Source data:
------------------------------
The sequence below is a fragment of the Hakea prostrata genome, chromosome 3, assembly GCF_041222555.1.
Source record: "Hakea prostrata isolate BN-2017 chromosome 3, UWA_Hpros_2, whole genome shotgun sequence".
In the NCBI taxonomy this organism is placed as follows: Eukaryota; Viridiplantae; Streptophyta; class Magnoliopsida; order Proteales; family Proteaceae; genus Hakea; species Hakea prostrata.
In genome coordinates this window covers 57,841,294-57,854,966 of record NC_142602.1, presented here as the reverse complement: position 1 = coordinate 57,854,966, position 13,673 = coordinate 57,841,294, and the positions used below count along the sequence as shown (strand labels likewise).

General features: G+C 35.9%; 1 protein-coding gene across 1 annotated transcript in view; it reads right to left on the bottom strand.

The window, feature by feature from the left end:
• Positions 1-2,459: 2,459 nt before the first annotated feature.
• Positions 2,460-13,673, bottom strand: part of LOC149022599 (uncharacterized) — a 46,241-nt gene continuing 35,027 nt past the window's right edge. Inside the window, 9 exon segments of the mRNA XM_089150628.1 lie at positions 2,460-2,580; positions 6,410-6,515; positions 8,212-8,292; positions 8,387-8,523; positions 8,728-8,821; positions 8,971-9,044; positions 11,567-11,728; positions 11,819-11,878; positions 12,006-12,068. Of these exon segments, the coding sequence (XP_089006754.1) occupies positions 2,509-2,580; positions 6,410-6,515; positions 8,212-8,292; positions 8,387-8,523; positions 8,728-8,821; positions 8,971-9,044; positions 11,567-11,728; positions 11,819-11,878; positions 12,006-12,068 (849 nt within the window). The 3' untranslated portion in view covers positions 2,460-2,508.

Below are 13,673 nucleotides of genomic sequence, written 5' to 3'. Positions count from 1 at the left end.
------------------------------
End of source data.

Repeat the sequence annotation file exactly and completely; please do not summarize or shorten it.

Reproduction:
The sequence below is a fragment of the Hakea prostrata genome, chromosome 3, assembly GCF_041222555.1.
Source record: "Hakea prostrata isolate BN-2017 chromosome 3, UWA_Hpros_2, whole genome shotgun sequence".
In the NCBI taxonomy this organism is placed as follows: Eukaryota; Viridiplantae; Streptophyta; class Magnoliopsida; order Proteales; family Proteaceae; genus Hakea; species Hakea prostrata.
In genome coordinates this window covers 57,841,294-57,854,966 of record NC_142602.1, presented here as the reverse complement: position 1 = coordinate 57,854,966, position 13,673 = coordinate 57,841,294, and the positions used below count along the sequence as shown (strand labels likewise).

General features: G+C 35.9%; 1 protein-coding gene across 1 annotated transcript in view; it reads right to left on the bottom strand.

The window, feature by feature from the left end:
• Positions 1-2,459: 2,459 nt before the first annotated feature.
• Positions 2,460-13,673, bottom strand: part of LOC149022599 (uncharacterized) — a 46,241-nt gene continuing 35,027 nt past the window's right edge. Inside the window, 9 exon segments of the mRNA XM_089150628.1 lie at positions 2,460-2,580; positions 6,410-6,515; positions 8,212-8,292; positions 8,387-8,523; positions 8,728-8,821; positions 8,971-9,044; positions 11,567-11,728; positions 11,819-11,878; positions 12,006-12,068. Of these exon segments, the coding sequence (XP_089006754.1) occupies positions 2,509-2,580; positions 6,410-6,515; positions 8,212-8,292; positions 8,387-8,523; positions 8,728-8,821; positions 8,971-9,044; positions 11,567-11,728; positions 11,819-11,878; positions 12,006-12,068 (849 nt within the window). The 3' untranslated portion in view covers positions 2,460-2,508.

Below are 13,673 nucleotides of genomic sequence, written 5' to 3'. Positions count from 1 at the left end.